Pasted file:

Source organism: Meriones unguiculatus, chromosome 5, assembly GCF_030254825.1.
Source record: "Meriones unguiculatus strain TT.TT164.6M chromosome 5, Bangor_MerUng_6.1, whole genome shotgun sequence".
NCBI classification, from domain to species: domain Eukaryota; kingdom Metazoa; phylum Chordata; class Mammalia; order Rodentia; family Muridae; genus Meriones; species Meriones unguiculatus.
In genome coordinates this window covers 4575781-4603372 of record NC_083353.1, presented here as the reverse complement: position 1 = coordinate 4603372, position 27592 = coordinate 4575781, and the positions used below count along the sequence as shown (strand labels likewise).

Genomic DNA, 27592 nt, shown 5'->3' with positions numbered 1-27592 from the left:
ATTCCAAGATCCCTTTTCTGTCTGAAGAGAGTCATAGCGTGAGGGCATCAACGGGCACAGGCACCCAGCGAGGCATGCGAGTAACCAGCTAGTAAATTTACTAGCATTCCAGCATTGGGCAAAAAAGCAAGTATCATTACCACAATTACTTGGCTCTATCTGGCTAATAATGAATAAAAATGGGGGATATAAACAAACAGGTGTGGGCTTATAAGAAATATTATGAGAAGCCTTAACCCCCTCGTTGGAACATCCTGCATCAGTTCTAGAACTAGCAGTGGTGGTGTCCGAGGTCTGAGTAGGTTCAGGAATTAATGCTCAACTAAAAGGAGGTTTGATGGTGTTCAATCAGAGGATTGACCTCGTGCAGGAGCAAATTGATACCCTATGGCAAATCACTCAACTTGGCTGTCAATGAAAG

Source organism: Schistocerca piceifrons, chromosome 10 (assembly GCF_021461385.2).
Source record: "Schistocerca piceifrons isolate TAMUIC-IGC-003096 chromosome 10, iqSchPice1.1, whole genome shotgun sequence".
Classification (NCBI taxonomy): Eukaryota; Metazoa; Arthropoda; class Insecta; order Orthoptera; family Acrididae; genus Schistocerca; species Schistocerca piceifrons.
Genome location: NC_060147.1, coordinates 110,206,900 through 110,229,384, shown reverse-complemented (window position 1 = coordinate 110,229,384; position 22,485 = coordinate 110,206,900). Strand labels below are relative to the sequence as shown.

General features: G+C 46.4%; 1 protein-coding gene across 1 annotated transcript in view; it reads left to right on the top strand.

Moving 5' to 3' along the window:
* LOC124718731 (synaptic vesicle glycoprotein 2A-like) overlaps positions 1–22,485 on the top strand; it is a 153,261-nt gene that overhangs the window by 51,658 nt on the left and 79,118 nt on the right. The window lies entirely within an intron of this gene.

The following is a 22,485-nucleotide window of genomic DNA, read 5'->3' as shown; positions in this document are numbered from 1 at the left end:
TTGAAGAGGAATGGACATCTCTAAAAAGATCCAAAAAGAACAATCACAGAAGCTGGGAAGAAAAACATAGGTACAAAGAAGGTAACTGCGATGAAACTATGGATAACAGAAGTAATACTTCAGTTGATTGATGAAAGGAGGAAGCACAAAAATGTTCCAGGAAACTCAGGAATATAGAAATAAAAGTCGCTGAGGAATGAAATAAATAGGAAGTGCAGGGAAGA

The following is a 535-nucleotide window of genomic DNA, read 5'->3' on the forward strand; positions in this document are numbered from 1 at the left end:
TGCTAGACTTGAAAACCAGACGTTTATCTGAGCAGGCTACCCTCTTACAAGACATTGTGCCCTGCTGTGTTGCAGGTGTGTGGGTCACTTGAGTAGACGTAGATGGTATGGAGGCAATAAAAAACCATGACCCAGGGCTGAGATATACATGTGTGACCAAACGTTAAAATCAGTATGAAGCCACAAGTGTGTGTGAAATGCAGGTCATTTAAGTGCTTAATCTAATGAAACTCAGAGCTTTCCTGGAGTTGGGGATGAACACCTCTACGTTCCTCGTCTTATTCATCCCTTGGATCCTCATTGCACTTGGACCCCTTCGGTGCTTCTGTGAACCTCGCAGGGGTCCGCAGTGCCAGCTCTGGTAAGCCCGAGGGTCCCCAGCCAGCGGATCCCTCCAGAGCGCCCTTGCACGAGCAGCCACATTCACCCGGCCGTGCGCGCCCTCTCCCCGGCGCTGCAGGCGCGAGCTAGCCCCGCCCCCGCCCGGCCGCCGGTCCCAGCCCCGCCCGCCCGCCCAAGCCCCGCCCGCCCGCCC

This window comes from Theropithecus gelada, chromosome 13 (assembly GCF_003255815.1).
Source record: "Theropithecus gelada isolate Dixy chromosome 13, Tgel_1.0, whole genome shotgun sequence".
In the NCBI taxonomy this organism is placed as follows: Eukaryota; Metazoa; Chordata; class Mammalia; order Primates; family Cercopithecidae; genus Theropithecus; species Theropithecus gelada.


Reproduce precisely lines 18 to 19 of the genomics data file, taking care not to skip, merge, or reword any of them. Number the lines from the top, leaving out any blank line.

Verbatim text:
This window comes from Theropithecus gelada, chromosome 13 (assembly GCF_003255815.1).
Source record: "Theropithecus gelada isolate Dixy chromosome 13, Tgel_1.0, whole genome shotgun sequence".